We hear the words of Isaiah today as we hear them in so many Christmas seasons, and we hear them sung in Handel’s Messiah, and so they’ve become for us Christmas words, happy words! Easy words. And yet, we forget that these were first spoken to people in great pain. To people who had lost their homes and their temple and their land – and who maybe felt like they had lost their God as well. Surely God was angry with them if they were suffering like that.

But Isaiah comes with a new hope, a joyful hope for a people in pain. God is coming! God is coming! Even the earth itself will change; the mountains will bow and the valleys raise up, and even the roughest patches will be smooth. Take comfort! The Lord is coming, and God will cradle you like lambs, while God’s mighty arm drives away the conquering armies.

This is not a soft or easy hope – this comfort will turn the unjust and violent world on its head, while the earth itself shakes and rumbles to make itself smooth in expectation. It is a hope for people in desperate need of hope; comfort for those who have no comfort.

And then, as Mark begins writing his gospel, centuries later around the time of the Roman-Jewish war, he puts these words in the mouth of John the Baptist, again proclaiming hope in the face of despair. The Lord is coming, he says! You may have seen your temple destroyed again and lost everything you had and watched your family and friends die around you, but I tell you there is something better on the way! Our God is coming! One like we have never known before, one who gives us hope when there is no hope!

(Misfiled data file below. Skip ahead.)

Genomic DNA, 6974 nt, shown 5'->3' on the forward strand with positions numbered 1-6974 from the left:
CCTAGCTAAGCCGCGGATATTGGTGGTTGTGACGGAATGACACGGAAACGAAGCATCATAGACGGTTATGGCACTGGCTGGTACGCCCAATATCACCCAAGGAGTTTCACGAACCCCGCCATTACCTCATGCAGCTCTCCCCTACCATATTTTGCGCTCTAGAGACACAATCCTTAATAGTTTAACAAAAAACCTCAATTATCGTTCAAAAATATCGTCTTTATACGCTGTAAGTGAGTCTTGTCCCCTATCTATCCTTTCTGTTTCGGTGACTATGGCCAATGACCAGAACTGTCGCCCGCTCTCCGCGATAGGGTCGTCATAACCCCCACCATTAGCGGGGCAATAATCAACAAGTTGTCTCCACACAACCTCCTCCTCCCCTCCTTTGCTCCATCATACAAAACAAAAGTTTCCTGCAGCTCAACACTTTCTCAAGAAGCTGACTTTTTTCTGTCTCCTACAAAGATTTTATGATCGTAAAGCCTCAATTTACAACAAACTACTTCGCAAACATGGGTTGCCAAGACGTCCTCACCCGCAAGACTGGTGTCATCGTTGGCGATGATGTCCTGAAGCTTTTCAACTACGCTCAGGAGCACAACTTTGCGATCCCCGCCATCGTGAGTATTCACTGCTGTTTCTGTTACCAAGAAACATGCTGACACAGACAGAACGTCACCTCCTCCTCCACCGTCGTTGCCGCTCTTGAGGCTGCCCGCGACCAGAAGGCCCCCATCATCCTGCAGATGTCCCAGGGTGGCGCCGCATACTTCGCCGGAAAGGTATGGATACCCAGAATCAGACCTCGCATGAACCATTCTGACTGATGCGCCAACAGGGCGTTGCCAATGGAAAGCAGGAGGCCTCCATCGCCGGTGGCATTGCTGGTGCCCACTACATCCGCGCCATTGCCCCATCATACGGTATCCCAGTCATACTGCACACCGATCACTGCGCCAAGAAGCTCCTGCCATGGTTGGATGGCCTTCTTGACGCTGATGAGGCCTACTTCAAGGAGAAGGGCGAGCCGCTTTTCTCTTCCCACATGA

And get ready, he says! Prepare the way! We are not just waiting, we are charged with getting ready ourselves, and making our world ready. Isaiah’s words are not just comfort for us, although surely we are all in need of God’s comfort in one way or another. Isaiah’s words are instructions, and Isaiah’s words are a challenge: “You, comfort my people!” You, speak peace to a world at war! You, lift up your voice with strength, and tell the people that God is coming!

It is an awesome task, and sometimes feels like an impossible one. How can it be that we can look at the cross, the lynching tree, the sidewalks where our people are dying, and yet wrap them in sparkly lights to proclaim the coming of a new world? How can we, who are mostly comfortable already, speak comfort to our cities at war? How can we truly see the pain and agony of our friends and neighbors, cry out in despair with them, and yet witness to our savior coming into this world?

It is an impossible paradox, and it is our world, beloved yet broken. Let us take up the challenge, my friends.

* * *

With the Franciscans, let us cry out:

May God bless us with discomfort
At easy answers, half-truths, and superficial relationships
So that we may live from deep within our hearts.

May God bless us with anger
At injustice, oppression, and exploitation of God’s creations
So that we may work for justice, freedom, and peace.

May God bless us with tears
To shed for those who suffer pain, rejection, hunger, and war,
So that we may reach out our hands to comfort them and
To turn their pain into joy.

And may God bless us with just enough foolishness
To believe that we can make a difference in the world,
So that we can do what others claim cannot be done:
To bring justice and kindness to all our children and all our neighbors.